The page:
the most likley cause is the transmission fluid pressure valve switch. It is located
under the transmision pan on the valve body. If you have an ohm meter you can remove
the switch assembly and check each individual switch on the assembly. On the under side of the switch you will see multiple "plunger" switches. PLace the leads of the meter
on each side of the "plunder" switch contacts (little rivots) and press the plunger down with the eraser end of a pencil. Most of the switched will be open till pressed with one or
two being colsed until pressed Hope this helps...
There would be other codes stored. What engine do you have and in what vehicle?
When it acts up, does it move? it hould defalt to 3rd gear. you may have an issue with
a valve hanging up in the valve body. no other codes stored in the computer?
The trans. pressure switch is a multiswitch assembly which tell the computer which
gear it is in. Without pressure, no switch activation. This is why I think you may have an internal presure loss issue. The first step is to make sure the fluid level is correct. If you have a scan tool, you need to verify whether or not the switch data is correct while the condition is present. Is there any abnormal noises from the transmission while the condition is present? I am doing the best I can without actually putting my hands on the vehicle.
Here is a wiring schmatic for the pressure switch involved. Check the ignition power
circuits while the condition is present. This will rule out the power loss. When you say pressure is great, you checked it with a gauge correct? Do you recall the pressures?
Here is the connector end view at the trans...
Connector Part Information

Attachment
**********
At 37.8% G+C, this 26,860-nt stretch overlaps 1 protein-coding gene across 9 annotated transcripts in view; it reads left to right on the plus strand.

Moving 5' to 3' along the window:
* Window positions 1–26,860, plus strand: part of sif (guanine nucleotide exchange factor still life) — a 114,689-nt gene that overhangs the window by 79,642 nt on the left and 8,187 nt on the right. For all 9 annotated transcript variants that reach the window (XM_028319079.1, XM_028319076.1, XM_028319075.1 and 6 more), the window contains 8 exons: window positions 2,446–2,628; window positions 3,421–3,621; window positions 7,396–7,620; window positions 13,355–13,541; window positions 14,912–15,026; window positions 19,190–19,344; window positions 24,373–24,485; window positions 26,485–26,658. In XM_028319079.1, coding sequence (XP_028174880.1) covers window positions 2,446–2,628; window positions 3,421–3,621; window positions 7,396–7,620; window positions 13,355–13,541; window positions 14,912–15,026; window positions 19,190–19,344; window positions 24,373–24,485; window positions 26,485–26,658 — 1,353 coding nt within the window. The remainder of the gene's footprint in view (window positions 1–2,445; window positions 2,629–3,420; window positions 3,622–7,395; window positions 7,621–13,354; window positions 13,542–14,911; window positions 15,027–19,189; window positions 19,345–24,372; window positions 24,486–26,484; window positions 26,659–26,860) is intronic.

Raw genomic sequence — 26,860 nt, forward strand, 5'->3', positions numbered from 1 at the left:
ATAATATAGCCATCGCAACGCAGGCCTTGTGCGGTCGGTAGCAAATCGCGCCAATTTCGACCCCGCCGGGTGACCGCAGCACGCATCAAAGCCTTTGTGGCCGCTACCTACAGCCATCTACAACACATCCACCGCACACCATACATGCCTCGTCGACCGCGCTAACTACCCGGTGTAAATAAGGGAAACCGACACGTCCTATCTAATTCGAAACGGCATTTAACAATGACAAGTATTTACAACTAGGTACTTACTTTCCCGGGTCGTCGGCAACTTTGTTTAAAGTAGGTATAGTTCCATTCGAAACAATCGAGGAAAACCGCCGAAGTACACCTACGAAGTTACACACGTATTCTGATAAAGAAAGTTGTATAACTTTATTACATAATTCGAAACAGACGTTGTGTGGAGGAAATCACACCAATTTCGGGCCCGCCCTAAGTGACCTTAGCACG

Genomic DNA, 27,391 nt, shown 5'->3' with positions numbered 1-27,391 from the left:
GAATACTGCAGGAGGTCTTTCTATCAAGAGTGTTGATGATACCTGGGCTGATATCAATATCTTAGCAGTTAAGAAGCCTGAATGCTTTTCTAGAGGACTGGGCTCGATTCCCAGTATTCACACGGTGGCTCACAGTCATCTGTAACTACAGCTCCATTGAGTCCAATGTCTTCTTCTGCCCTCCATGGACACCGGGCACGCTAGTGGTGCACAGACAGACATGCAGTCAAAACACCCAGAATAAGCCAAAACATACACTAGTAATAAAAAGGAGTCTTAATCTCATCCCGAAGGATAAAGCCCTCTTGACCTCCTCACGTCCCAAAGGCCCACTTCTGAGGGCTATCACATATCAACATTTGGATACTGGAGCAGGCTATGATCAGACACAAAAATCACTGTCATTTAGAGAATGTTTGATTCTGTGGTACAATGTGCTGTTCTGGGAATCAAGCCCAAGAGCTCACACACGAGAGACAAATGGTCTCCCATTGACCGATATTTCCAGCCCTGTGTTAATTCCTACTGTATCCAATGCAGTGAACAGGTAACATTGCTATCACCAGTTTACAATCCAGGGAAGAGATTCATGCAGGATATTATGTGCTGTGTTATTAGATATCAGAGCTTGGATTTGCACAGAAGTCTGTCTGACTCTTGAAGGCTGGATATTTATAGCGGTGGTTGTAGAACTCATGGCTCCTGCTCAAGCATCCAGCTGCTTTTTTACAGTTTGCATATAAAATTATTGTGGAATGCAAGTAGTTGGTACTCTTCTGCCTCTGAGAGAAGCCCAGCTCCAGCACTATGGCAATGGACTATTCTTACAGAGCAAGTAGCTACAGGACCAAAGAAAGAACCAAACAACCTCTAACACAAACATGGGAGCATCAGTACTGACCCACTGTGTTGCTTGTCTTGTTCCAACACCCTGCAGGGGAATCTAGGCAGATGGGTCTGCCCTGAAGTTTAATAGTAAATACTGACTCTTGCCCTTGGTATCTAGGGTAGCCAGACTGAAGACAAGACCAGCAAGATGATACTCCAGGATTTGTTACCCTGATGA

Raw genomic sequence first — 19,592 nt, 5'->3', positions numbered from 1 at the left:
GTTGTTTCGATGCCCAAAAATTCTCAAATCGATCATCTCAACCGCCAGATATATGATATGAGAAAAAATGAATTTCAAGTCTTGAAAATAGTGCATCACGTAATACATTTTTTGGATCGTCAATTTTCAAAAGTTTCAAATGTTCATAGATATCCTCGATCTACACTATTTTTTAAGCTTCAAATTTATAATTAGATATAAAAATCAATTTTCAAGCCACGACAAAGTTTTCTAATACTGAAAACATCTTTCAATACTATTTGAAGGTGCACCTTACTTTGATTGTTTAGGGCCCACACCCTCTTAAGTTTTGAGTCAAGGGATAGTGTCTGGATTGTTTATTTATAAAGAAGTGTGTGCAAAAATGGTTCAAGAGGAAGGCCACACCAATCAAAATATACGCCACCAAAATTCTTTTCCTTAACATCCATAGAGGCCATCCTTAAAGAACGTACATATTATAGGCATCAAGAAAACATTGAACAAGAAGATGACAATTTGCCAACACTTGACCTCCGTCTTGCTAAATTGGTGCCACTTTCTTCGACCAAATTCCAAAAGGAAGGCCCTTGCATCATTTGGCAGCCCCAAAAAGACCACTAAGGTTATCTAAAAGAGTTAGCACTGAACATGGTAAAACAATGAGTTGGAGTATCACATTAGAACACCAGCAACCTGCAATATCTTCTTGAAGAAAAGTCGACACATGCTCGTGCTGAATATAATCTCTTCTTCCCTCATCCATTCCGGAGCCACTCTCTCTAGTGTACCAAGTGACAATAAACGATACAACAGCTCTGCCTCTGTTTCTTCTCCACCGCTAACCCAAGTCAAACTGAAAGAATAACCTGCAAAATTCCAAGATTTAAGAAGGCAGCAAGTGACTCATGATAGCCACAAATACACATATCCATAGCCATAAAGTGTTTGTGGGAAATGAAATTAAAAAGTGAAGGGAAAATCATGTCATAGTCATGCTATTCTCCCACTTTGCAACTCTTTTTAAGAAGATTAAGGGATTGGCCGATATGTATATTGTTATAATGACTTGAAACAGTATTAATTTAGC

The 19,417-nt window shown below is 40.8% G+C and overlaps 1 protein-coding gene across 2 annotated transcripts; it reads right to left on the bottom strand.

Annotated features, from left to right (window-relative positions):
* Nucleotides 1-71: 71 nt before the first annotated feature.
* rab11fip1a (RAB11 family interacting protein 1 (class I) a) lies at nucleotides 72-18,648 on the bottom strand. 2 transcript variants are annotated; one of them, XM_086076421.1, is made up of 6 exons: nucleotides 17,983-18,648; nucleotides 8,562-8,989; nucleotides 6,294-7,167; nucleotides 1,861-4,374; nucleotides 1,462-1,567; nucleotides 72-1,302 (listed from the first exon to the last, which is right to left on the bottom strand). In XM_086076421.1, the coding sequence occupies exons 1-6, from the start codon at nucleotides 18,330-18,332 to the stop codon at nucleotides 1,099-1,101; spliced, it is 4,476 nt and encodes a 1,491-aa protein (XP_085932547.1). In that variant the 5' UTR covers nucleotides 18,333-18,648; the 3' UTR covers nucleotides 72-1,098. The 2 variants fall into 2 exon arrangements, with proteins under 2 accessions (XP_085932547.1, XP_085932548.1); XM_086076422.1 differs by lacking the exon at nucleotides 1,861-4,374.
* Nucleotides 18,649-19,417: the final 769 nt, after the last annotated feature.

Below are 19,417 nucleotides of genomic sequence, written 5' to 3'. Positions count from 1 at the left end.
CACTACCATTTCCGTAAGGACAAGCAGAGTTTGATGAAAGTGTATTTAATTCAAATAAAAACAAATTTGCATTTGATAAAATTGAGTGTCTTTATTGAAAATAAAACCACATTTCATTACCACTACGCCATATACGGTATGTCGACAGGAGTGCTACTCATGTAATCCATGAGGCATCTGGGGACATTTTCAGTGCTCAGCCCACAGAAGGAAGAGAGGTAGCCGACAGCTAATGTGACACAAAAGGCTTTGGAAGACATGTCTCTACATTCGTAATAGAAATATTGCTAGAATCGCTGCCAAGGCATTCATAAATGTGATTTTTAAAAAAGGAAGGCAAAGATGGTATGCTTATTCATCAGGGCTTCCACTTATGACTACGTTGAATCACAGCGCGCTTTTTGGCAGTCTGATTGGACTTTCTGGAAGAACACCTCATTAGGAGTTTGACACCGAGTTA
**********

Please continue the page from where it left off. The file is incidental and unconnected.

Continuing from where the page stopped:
1-2 Shift Solenoid Valve Control
2-3 Shift Solenoid Valve Control
Pressure Control (PC) Solenoid Valve Controlled Power
PC Solenoid Valve Controlled Ground
Transmission Solenoid Power
Transmission Fluid Temperature (TFT) Sensor Signal
TFT Sensor Ground (4.3L)
TFT Sensor Ground (4.8L and 5.3L)
TFP Switch Signal A
TFP Switch Signal C
TFP Switch Signal B
3-2 Shift Solenoid Valve Assembly Control
Torque Converter Clutch Solenoid Valve Control
Torque Converter Clutch Pulse Width Modulation Solenoid Valve Control
Ok, you replaced the fluid pressure solenoid, but not the pressure manifold switch assembly? I may have misled you with my first terminology. The code is for the manifold switch, or transmission fluid pressure manual valve position switch. This is a pic and description:
Important: Seven valid combinations and two invalid combinations are available from the TFP manual valve position switch. Refer to the Transmission Fluid Pressure Manual Valve Position Switch Logic table for valid/invalid combinations for range signal circuits A, B and C.
The transmission fluid pressure (TFP) manual valve position switch consists of five pressure switches (two normally-closed and three normally-open) on the control valve body that sense whether fluid pressure is present in five different valve body passages. The combination of switches that are open and closed is used by the PCM in order to determine the actual manual valve position. The TFP manual valve position switch, however, cannot distinguish between PARK and NEUTRAL because the monitored valve body pressures are identical in both cases.
The switches are wired to provide three signal lines that are monitored by the PCM. These signals are used to help control line pressure, torque converter clutch apply and shift solenoid valve operation. Voltage at each of the signal lines is either zero or twelve volts.
In order to monitor the TFP manual valve position switch operation, the PCM compares the actual voltage combination of the switches to a TFP combination table stored in its memory.
The TFP manual valve position switch signal voltage can be measured from each pin-to-ground and compared to the combination table. On the automatic transmission (AT) wiring harness assembly, pin N is signal A, pin R is signal B, and pin P is signal C. With the AT wiring harness assembly connected and the engine running, a voltage measurement of these three lines will indicate a high reading (near 12 volts) when a circuit is open, and a low reading (zero volts) when the circuit is switched to ground.
The transmission fluid temperature (TFT) sensor is part of the TFP manual valve position switch assembly.
Very easy, remove trans. pan and it is right there. 2 short bolts and 3 long bolts (5 total).
Do not over tigten these bolts. only should be 6 to 10 ft. pounds.